Bumped out of its original fall release date by a crowded awards field, The Soloist comes to us in April, the month in which a lot of what hits theaters is either hard to watch or hard to market. The first American production by classy British filmmaker Joe Wright (Atonement), about battling homelessness and mental illness, is a bit of both.

Bumped out of its original fall release date by a crowded awards field, The Soloist comes to us in April, the month in which a lot of what hits theaters is either hard to watch or hard to market. The first American production by classy British filmmaker Joe Wright (Atonement), about battling homelessness and mental illness, is a bit of both.

Robert Downey Jr. is Steve Lopez, the L.A. Times writer whose columns inspired the script by Susannah Grant (In Her Shoes). He meets homeless Nathaniel Ayers (Jamie Foxx) by chance on the street, playing a two-stringed violin under a statue of Beethoven. When Nathaniel casually mentions his studies at Juilliard, Steve is intrigued enough to dig up his background for a column.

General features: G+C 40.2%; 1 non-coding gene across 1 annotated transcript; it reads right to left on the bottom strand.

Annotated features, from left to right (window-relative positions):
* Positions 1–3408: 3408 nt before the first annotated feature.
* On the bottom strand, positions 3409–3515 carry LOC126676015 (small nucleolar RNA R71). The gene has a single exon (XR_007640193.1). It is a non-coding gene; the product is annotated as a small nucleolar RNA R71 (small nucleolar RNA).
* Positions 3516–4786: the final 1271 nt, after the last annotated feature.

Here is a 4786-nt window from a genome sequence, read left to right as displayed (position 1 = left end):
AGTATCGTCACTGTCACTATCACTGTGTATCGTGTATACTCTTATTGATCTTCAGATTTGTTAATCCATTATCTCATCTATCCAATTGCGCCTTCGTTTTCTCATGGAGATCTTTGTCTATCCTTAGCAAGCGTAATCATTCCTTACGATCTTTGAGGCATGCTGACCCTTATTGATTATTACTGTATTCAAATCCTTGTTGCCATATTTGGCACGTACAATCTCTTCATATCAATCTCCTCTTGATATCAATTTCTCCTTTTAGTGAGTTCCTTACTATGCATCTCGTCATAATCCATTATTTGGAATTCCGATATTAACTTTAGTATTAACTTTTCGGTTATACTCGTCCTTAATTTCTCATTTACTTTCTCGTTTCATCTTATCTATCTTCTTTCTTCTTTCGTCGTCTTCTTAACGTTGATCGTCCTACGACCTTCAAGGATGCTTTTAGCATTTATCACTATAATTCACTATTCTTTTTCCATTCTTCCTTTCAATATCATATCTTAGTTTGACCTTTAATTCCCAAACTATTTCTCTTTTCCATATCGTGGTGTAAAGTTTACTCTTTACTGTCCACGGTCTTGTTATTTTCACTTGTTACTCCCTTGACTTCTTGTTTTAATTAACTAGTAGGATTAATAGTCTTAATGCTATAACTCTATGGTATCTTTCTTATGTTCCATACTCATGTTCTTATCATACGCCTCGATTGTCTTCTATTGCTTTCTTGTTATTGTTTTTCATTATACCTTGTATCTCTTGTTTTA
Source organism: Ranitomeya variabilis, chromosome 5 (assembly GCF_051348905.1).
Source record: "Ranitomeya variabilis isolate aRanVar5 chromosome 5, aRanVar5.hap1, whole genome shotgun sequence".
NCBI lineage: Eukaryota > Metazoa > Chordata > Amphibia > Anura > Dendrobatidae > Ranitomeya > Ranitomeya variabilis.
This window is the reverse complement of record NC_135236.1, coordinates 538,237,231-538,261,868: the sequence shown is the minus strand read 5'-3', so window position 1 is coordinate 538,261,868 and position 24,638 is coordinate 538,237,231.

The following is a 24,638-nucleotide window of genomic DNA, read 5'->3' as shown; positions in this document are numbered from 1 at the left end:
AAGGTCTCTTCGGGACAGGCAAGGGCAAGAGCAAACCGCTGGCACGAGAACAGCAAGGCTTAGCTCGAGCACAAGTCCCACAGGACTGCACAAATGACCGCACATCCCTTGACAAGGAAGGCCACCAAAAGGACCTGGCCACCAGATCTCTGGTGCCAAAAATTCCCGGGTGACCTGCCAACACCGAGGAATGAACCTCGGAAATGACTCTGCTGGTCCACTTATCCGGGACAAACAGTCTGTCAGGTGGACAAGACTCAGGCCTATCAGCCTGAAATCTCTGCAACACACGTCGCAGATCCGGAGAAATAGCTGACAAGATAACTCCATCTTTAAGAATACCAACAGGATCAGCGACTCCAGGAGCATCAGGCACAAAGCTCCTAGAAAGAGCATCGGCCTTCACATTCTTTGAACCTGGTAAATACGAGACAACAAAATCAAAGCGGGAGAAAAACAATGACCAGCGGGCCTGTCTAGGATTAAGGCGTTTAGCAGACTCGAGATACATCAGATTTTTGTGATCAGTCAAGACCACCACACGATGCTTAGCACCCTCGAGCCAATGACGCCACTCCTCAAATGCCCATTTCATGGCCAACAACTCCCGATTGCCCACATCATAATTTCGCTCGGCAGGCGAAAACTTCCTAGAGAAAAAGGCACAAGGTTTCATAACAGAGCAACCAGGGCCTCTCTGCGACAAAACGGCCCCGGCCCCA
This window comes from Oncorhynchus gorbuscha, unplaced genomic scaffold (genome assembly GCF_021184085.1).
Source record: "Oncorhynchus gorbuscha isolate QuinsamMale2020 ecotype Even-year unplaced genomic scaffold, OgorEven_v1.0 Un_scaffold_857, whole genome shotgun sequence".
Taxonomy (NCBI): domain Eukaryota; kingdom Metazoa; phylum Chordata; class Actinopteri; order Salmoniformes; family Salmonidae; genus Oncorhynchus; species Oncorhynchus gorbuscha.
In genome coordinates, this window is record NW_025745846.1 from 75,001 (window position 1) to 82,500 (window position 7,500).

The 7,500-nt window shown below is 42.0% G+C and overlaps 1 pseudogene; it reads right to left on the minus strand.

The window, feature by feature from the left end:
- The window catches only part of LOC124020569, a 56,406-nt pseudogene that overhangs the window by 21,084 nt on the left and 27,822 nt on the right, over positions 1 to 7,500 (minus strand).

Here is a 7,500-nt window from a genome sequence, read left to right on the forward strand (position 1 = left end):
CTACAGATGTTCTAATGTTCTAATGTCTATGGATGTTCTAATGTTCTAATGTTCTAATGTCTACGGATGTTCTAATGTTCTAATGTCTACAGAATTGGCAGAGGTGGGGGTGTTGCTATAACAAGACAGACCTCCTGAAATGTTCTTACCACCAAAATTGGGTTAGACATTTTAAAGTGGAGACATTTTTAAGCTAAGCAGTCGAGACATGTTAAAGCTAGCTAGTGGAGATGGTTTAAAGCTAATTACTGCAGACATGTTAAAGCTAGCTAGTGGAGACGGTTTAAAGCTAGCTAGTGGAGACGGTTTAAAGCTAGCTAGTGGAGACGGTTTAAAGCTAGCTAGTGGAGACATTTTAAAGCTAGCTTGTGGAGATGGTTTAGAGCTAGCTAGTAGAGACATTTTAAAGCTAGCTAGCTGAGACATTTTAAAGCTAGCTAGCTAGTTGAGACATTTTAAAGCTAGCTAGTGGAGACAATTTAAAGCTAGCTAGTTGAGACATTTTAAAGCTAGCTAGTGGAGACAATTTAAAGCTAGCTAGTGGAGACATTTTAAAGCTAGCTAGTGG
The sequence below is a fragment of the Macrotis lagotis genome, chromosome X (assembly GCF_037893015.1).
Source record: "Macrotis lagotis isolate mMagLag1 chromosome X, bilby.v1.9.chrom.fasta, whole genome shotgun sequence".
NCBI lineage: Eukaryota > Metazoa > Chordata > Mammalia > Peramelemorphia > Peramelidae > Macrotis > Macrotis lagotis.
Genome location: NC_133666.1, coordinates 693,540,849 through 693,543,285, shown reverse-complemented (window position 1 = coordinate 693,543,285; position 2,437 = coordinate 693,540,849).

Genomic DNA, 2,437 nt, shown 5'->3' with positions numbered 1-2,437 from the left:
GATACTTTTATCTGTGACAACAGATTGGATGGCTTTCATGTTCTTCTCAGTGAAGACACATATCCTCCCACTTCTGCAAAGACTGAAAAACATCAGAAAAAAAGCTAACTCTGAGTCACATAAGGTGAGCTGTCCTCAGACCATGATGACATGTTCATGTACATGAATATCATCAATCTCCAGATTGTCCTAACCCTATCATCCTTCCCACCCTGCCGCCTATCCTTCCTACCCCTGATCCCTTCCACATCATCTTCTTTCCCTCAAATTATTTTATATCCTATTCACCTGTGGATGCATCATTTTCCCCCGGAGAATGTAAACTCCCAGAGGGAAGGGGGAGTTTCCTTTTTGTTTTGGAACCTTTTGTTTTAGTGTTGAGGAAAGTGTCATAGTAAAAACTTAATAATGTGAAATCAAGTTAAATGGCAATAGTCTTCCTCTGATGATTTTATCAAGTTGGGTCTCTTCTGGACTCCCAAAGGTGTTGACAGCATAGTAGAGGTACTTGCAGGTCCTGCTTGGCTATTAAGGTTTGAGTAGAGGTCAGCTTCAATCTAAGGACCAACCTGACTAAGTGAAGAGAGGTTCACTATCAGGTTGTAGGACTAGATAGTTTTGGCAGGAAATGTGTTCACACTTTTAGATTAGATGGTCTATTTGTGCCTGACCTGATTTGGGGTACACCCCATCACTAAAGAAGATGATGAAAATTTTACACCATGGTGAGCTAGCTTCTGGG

One turns into a series, as readers respond with outpourings of sympathy and musical instruments, and Steve works to get Nathaniel off the chaotic streets of Skid Row and into housing and treatment for his schizophrenia. In this area, Grant wins points for trying to keep things real. She loses some in a contrived subplot involving Steve's ex-wife and his commitment issues.

Downey's sardonic quality is perfect for his part, and for most of the film it keeps the overwrought sentiment in check. The strongest scenes are unquestionably between him and Foxx, who offers another strong, immersive performance.

Like Steve, the filmmakers must walk a line between advocating for their homeless subjects and exploiting them. Their intentions are noble but ultimately they stumble a few times, like in the final shots, inducing a cringe instead of a smile.